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Yes, you have to pay speed zone camera tickets in Spokane

While the city of Spokane makes money from speed zone cameras, it doesn't own the equipment or process the tickets. We Verify why you still need to pay any fines.

SPOKANE, Wash. — Red light and speed zone cameras are a point of controversy across the nation. Police say they’re effective in reducing crashes and getting people to slow down around kids, but some drivers question if they are legal.

Several viewers reached out to the KREM 2 Verify Team to ask about some new school zone speed cameras that went up in Spokane. They want to know if they have to pay the infractions, since the cameras and citations are operated by 3rd party vendor and not the city of Spokane.


“Do you have to pay traffic light picture tickets that are billed form an out of state address?” from KREM 2 viewer Sam.


  • Washington State Law
  • Spokane Police Department
  • Attorney Dean Chuang


This is true.

Yes, we can verify, even though red light and speed zone cameras are processed by a third-party out-of-state vendor, you still have to pay them.

State law makes it clear that the city can place the cameras in specific areas, including school zones, and despite past legal challenges to the program, the courts recognize the tickets as valid.


Three new school zone speed cameras went up outside of schools on the south hill this year. That brings the total number of speed cameras to eight city-wide, along with 15 red-light cameras that monitor 10 intersections.

The city of Spokane leases the newest cameras from a third-party vendor, Arizona-based, Verra Mobility, which also processes the violations sent to drivers.

To be clear the cameras are perfectly legal under Washington Law. RCW. 46.63.170 allows for the use of safety cameras in several areas including stop lights and school zones.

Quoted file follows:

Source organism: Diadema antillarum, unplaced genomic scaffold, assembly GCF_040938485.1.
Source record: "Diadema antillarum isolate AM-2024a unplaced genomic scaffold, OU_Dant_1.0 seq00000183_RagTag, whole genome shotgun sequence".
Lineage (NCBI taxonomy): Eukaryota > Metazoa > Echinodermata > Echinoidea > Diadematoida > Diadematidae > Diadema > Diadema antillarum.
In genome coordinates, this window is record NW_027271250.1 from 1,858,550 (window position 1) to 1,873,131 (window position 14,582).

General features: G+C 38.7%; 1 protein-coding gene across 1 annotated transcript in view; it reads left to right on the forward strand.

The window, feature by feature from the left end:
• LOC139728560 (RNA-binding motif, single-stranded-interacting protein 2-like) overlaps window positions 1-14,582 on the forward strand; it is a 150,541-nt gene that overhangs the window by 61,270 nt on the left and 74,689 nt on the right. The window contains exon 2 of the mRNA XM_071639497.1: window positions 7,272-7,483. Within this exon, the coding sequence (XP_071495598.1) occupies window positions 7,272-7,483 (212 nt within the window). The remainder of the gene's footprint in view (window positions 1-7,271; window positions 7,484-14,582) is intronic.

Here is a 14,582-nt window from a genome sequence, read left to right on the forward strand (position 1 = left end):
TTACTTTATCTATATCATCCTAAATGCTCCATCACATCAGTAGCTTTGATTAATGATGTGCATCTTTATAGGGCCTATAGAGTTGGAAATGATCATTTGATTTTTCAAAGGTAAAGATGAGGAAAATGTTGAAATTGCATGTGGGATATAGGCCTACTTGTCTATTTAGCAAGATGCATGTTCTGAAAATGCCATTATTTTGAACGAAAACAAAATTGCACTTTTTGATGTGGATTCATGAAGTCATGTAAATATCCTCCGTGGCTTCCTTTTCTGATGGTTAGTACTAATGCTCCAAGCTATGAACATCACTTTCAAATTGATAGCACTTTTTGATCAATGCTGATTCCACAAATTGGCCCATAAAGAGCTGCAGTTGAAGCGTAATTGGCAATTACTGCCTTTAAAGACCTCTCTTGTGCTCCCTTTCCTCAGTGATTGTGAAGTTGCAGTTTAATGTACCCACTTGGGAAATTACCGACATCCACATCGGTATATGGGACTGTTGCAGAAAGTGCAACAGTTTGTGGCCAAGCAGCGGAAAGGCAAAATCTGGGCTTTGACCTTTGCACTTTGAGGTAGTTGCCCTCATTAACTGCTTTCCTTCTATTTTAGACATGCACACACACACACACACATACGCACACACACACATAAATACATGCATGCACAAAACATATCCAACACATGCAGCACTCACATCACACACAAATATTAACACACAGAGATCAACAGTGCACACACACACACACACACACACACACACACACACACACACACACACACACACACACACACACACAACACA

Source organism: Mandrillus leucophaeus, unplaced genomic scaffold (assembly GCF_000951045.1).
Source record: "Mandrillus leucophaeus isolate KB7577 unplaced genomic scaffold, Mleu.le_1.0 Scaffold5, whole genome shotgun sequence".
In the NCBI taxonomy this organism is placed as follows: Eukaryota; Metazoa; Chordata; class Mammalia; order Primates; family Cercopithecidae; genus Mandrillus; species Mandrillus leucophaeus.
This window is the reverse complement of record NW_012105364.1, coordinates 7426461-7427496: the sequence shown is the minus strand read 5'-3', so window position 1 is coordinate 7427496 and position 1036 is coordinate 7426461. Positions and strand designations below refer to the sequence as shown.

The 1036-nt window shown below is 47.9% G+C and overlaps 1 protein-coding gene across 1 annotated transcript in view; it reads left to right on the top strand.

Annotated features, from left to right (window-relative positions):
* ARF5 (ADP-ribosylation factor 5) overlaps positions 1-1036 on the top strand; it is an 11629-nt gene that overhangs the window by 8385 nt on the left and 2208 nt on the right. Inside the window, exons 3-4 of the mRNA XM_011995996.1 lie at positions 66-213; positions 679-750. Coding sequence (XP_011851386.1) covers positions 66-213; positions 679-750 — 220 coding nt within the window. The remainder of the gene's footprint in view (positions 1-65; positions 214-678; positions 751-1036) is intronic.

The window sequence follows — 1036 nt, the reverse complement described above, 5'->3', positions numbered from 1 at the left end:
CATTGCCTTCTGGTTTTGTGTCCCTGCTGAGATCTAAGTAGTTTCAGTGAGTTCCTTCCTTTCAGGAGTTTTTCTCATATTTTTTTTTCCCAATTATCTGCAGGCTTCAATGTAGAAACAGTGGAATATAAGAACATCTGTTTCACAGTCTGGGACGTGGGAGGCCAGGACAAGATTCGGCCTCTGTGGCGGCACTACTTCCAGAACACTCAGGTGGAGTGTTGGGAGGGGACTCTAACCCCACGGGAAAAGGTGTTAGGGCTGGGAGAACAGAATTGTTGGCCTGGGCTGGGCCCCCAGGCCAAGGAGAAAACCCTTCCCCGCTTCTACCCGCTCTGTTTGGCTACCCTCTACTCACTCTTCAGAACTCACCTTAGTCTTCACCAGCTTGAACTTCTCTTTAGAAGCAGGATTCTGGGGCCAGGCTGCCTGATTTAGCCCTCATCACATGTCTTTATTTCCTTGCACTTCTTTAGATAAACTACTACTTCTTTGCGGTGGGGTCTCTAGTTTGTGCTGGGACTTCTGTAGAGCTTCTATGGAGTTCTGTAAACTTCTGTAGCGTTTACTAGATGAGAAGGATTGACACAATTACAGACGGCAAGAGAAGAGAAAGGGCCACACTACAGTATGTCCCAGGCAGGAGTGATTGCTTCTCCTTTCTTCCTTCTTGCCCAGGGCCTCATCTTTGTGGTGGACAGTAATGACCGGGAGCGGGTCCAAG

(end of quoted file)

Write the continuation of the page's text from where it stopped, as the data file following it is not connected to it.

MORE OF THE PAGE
But, since they’re processed by a third-party vendor, are you required to pay for the ticket? Attorney Dean Chuang says, “yes.”

In 2011, Chuang successfully argued to tickets generated by red light and speed cameras were not valid, because – at the time – they weren’t first signed by an officer in Spokane before they were mailed to a driver.

“So, when you issue an infraction you have to sign it under penalty of perjury and that location of the signing actually has to be the actual place that you were at,” Chuang explained. “They were signing it out of Tucson I believe, but the officer initiating the signature was actually in Spokane, so that was deemed invalid by superior court.”

But, following that ruling, SPD changed its process. Now, each ticket is reviewed and signed electronically by an officer in Spokane before the infractions are mailed out. Sgt. Teresa Fuller, who runs SPD’s traffic division, said the courts have since come to recognize electronic signatures as a valid way to sign tickets.

“It’s the same as a ticket I would hand you in person now,” Sgt. Fuller said. “I don't even sign those. It’s all electronic and the court recognizes that as a feasible option for us.”

So, we can verify that, even though red light and speed zone cameras are processed out of state, you still have to pay fines from them.

Fines, penalties, and what to do if your ticket isn't valid

Fines for speed zone violation range from a couple hundred to 450. A red-light camera ticket will cost you 139 bucks.

Sgt. Fuller says to think of the ticket as a parking violation. They don’t go on your driving or employment record. So, what happens if you don’t pay them?

“If you don’t pay it or don't respond to it they’ll do a default judgment against you, people receive probably collections letters from another big firm out of state, and then if you don't pay that they’re going to treat it as a parking violation and then in the end if it gets recorded to the department of licensing you can’t renew your registration,” Chuang explained.

However, if you think the ticket you were issued is not valid, you do have options.

Those include requesting a mitigation hearing to argue why you think the ticket was invalid or to ask for a break in terms of the fine.

If you weren’t the actual driver at the time – maybe you just sold your car and the new owner hadn’t registered it yet, you can sign an affidavit to say you weren’t the driver. But, keep in mind you sign that under penalty of perjury so lying is a big deal.

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